A strange thing has been going on in my musical world. As I’ve become far less interested in contemporary country music, I’ve been going back and discovering vintage artists of other genres that for whatever reason, my parents never played in the car. This started with ABBA, thanks to my son’s fascination with the outro of “Chiquitita,” the same hook that I played repeatedly on cassette at the apartment of my Swedish grandfather when I was young.
I had their catalog on MP3, but I found the sound harsh. I did some research and discovered the remastered deluxe CD editions, and learned about ripping into iTunes using Apple Lossless. I couldn’t believe the sound difference. Since then, I’ve been on a mission to rebuild my CD collection, hunting down cheap used copies of hundreds of country CDs that I once paid fifteen dollars each for upon release, and getting new copies of classic albums by Queen, Kate Bush, and David Bowie, three more seventies artists that my parents had no interest in.
What’s been amazing has been the difference between my son and I on how to consume this music. He was on to Queen and Bowie before me, and he will only buy vinyl. I flirted with collecting vinyl, as my dad’s collector gene runs deep within me. But as soon as I played one, I flashed back to my childhood days of hearing cassette and then CD for the first time, and it felt immediately like going backwards. I don’t get the concept of streaming, another thing that my son loves, because I want to own my music, not borrow it over the internet, where a licensing agreement can end at any time and make my music disappear.
As my son and I go record store hopping, an interesting ratio has emerged: I walk out with a dozen or so CDs, he walks out with three or four vinyls. Yet 80% of the money goes to his records. Granted, the quality of the vinyl is so much better than it was in the waning days of the format. But I can’t wrap my head around something that doesn’t sound nearly as good costing four times as much.
It reminded me of this article that I’ve been meaning to share with our readers:
Unlike streaming, the vinyl record is inarguably less convenient than the CD and always has been, but its champions argue that the format’s true-analog sound is worth the trouble. Though I habitually collect vinyl and do agree that, for certain music, it is clearly a superior-sounding format, I harbor no romantic notions about the medium itself. I don’t find pops, hisses and crackles “part of the experience,” but a thing that compromises the integrity of a great deal of the music I enjoy. Add to this the fact that much of today’s new vinyl is exorbitantly expensive, prone to issues of quality control due to overburdened pressing plants, and often digitally sourced – which means a new LP is basically a big, expensive CD with added vinyl noise – and, well, you could say I’m finding vinyl an increasingly tough sell.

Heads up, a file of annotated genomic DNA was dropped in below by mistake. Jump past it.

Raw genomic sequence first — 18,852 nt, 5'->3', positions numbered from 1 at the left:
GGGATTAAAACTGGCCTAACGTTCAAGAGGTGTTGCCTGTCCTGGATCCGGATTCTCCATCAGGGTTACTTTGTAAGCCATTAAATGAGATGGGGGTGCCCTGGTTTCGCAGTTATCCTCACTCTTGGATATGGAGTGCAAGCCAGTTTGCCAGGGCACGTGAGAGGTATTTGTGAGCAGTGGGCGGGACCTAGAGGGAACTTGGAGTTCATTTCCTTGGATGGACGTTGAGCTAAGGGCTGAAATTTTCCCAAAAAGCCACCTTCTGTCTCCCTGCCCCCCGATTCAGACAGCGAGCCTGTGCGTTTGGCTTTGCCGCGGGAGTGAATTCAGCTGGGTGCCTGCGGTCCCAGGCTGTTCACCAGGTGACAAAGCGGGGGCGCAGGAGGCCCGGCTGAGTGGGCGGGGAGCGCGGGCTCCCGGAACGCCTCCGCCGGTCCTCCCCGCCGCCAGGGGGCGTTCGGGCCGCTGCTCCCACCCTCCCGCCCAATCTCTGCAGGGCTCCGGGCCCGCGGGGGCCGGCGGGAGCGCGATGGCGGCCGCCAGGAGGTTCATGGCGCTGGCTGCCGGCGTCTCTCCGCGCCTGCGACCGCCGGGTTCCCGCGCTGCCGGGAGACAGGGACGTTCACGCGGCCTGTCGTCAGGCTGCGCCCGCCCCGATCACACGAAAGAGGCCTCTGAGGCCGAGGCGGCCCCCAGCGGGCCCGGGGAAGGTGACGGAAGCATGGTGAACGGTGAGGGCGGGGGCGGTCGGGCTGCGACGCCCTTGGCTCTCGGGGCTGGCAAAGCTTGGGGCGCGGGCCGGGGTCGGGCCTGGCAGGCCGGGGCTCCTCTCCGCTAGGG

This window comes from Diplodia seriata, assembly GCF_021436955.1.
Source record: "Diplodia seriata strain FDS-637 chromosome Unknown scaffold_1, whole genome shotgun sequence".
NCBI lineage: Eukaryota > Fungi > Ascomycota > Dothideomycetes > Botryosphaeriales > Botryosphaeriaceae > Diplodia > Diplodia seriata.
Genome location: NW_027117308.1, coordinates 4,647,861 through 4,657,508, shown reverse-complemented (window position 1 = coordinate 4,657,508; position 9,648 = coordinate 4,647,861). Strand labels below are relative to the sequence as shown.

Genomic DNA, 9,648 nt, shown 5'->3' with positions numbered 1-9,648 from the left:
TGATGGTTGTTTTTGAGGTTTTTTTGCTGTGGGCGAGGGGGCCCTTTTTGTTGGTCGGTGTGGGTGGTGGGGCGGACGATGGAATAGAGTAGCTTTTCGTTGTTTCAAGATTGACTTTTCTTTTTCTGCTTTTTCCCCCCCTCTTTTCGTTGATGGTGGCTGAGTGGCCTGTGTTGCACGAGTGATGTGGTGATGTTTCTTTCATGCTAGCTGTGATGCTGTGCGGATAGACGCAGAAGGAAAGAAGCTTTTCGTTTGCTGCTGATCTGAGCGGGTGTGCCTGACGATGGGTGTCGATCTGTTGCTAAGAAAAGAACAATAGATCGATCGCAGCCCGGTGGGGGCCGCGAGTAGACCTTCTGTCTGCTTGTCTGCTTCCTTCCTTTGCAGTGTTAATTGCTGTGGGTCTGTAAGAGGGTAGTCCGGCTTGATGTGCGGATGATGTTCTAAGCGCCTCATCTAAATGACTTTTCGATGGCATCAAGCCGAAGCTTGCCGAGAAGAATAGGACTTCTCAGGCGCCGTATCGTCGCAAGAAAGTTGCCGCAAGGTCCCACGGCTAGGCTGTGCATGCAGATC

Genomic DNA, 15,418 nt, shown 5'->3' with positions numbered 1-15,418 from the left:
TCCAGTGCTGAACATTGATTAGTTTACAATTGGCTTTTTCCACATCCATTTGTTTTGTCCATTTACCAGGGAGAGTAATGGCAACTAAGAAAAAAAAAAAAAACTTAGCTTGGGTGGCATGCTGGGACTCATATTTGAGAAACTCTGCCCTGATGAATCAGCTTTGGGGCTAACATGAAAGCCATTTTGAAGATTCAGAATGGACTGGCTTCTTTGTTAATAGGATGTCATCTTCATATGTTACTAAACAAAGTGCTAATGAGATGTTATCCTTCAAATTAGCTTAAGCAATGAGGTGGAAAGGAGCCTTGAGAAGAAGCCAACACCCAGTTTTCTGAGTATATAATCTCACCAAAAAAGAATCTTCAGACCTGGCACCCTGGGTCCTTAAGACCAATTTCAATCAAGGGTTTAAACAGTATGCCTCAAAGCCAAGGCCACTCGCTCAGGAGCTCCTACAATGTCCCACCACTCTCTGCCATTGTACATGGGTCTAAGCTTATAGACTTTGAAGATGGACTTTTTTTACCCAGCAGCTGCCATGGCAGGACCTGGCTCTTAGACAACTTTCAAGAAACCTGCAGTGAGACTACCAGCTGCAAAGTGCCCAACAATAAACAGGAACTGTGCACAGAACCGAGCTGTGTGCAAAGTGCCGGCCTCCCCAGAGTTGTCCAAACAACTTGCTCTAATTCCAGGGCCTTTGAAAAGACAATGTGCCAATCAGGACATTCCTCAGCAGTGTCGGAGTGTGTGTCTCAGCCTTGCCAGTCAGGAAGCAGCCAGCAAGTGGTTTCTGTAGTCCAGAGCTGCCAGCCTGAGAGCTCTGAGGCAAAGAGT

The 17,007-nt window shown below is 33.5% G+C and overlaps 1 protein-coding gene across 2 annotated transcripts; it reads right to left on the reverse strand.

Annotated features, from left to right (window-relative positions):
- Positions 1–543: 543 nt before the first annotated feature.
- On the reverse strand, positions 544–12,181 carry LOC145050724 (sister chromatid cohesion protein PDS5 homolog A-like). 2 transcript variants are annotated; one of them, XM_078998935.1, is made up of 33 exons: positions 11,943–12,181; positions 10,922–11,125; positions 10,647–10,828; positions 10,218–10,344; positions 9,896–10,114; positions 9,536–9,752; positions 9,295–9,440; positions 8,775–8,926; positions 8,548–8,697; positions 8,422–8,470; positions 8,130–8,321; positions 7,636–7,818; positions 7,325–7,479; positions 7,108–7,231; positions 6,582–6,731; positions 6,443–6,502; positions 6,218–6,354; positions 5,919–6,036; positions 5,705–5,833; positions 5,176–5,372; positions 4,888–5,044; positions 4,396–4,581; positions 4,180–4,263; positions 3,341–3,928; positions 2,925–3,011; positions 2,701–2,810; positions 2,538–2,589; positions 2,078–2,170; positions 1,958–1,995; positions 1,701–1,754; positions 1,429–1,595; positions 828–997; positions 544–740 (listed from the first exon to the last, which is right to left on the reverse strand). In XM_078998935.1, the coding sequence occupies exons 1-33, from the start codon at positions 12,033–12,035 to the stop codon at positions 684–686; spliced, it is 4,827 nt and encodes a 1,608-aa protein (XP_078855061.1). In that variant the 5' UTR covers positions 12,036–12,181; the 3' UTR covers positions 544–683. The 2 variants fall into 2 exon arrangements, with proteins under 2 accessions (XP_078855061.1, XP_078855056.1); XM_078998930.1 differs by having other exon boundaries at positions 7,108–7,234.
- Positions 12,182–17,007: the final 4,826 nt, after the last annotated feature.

It wasn’t long ago that the used rack at the record shop was overflowing with dirt-cheap copies of canonical albums by Pink Floyd, Led Zeppelin, Fleetwood Mac, and Jimi Hendrix. These same evergreen classics now routinely sell for upwards of $20 to $30 here in the US, and all that’s changed is the demand; there are still almost the same number of copies in the world. Boomers, seduced by the pristine sound of the new compact disc technology, once unloaded these records en masse, and the only reason they’re worth more now than they were twenty years ago is because customers are suddenly willing to pay premium prices for things that, not long ago, could be located in every third household in the United States.
Despite this, vinyl is – for the moment – quite collectable. CDs, on the other hand, are valueless to most, which means you can still find a “rare” CD almost anywhere.
There will always be those for whom the format remains as important – even more important – than the music itself, however. Once while working at a record store, I encountered a man in his twenties inquiring about an LP reissue of Hum’s 1995 album You’d Prefer an Astronaut. The album is one of those mostly forgotten 90s releases that has enjoyed an unlikely cult following among millennials and is desirable on vinyl. I pointed out that while the vinyl reissue he sought had already gone out of print, there were no fewer than three CD copies of You’d Prefer An Astronaut – and the band’s equally excellent follow-up, Downward Is Heavenward – in the used bin for about $3. Twentysomething wasn’t interested.
If you’re interested in music itself, I recommend hitting up thrift stores and garage sales now, and indulging in ridiculous eBay deals where you can get the entire catalog of artists for less than the cost of a concert ticket. Unless a better digital format emerges that is made available in physical form, the CD is going to be the best way to get music, and by a fluke in consumer culture, it’s also the most affordable. You can get release date delivery for new CDs on Amazon, and the CD usually costs less than if you were to purchase the album for download. Personally, I’m just collecting CDs for my favorite core artists, but I’ve set up release date delivery for every album that I want to hear, and I can then flip the CD on eBay, where new release CDs hold their value for a surprisingly long time, at least if your taste runs toward limited run Americana CDs and remastered deluxe editions.
Today’s trash is yesterday’s and tomorrow’s treasure, I guess.
(Oh, and if you’ve never heard of Kate Bush, check her out now. She’s still Britain’s best kept secret.)